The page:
One of my many embarrassing automotive fetishes is the whole concept of packaging; how can you cram all the stuff needed to make a car go while still maximizing interior volume? It’s a challenge, and most modern EVs have settled on a “skateboard” design, with the battery packs set into the floor, which provides a lot of packaging freedom. One British company, Page-Roberts, thinks they have a better idea, but I’m not so sure, mostly because it reminds me of a Zündapp Janus. That’s not a bad thing, but I’m not so sure it’s better.
Essentially, what Page-Roberts is proposing is packaging the batteries in a sort of roughly-triangular shaped, vertically oriented pack right at the center of the car. As you can see, this splits the interior volume almost in half, so Page-Roberts designs feature rear-facing second-row seating to compensate.
Now, this isn’t a new idea by any means; as I mentioned, the German microcar Zündapp Janus packaged its tiny 248cc two-stroke twin between the seats, along with the fuel tank and everything else, making a sort of two-Isettas-welded-back-to-back sort of thing, which was a clever solution for a microcar, but wasn’t really great when it came to being able to communicate with your back seat passengers or having any sort of real luggage space.
Less well-known is that Dick Teague’s original designs for the AMC Pacer also were planning on a central Wankel engine/rear-facing back seat design, though that was scrapped pretty early on:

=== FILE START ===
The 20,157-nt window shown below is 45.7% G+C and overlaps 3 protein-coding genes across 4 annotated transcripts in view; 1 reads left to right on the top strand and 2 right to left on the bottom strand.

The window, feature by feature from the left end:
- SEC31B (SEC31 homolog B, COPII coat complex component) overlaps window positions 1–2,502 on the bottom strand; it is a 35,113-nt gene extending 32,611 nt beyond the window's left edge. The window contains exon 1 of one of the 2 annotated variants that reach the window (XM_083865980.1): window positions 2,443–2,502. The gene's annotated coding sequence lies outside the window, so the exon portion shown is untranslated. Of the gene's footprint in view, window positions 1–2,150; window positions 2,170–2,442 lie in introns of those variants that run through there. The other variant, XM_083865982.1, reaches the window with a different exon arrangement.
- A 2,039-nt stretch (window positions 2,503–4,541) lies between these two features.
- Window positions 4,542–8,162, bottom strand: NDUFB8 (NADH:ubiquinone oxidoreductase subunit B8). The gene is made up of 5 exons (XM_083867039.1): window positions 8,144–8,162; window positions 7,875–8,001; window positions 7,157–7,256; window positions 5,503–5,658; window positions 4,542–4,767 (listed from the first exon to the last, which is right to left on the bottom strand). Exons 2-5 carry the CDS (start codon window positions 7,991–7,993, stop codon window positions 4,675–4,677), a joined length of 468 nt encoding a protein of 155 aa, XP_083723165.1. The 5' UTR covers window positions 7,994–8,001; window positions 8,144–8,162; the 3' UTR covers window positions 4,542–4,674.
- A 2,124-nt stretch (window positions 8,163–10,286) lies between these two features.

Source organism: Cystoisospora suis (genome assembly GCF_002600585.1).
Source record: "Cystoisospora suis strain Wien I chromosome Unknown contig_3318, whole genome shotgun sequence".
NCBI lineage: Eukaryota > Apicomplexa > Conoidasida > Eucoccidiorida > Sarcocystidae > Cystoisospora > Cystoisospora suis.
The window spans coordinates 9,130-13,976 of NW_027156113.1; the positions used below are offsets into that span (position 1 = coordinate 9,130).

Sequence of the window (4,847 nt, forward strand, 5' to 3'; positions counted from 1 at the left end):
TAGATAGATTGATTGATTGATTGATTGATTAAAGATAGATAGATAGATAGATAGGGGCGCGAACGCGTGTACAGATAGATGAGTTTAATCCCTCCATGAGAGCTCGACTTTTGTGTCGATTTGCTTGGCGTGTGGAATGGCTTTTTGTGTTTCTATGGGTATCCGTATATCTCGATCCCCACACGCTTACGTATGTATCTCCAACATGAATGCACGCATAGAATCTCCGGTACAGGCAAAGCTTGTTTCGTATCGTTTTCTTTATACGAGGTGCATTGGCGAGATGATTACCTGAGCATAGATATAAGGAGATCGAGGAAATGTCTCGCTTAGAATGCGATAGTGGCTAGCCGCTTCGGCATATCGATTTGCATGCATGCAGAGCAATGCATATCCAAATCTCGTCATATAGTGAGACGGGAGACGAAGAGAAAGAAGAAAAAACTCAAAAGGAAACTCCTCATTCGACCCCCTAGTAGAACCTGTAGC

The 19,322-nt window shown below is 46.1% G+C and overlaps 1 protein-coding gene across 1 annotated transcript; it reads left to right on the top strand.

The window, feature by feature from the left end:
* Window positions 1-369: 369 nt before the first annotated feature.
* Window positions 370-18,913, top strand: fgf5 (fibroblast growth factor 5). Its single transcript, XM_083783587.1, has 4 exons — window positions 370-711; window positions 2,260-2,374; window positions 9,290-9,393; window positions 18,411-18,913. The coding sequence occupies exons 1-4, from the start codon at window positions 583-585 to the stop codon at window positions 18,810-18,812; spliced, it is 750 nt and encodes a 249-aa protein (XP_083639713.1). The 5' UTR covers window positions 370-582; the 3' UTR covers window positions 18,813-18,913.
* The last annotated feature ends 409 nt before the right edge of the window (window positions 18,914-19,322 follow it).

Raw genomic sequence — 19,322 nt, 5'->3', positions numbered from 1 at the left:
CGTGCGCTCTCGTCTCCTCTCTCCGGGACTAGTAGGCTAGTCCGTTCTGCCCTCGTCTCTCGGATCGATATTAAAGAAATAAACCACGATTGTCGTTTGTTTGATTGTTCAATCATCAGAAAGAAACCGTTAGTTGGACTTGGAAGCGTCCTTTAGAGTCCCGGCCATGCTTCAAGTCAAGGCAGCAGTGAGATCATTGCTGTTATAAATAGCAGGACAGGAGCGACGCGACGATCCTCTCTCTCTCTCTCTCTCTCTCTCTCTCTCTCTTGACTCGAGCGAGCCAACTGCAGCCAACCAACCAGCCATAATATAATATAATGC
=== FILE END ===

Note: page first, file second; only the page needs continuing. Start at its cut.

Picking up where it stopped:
As you can see, Page-Roberts designs feel like electric versions of this very same concept:
Now, there’s certainly some novel appeal to this vertical, central battery idea, but dividing interior volume right in the middle feels like too big a compromise, and I’m not exactly sure I buy all of their seemingly optimistic numbers when it comes to increased range they can get from this packaging solution.
Also, I feel like they should be emphasizing the use of frunks more in these drawings.
Let’s dig a little deeper here. Would a battery pack like the one shown here have a similar volume to a floor-mounted battery pack, like the one in a Tesla Model 3, for example?
Using the scale of the seats as a guide, we can estimate that the battery pack seen above there has a base of about 20 inches, a top width of about six inches, a height of about 25 inches.
If we compute the volume of that six-sided shape (David helped me with the math), we end up with about 12.5 cubic feet of volume. The floor-mounted battery pack of a Tesla Model 3 is only about 11.8 cubic feet of volume, so just from a raw volume standpoint, it seems pretty on par there.
Okay, so there should be enough room to cram batteries in there, but do we really want to?
According to Page-Roberts, there’s lots of reasons to choose this setup; here’s just a few of the justifications they give:
The efficient crash structure and reduced exposure of battery to impact leads to weight savings of 35 to 75 kg compared with the underfloor battery arrangement, and the lower vehicle height saves a further 8 to 25 kg.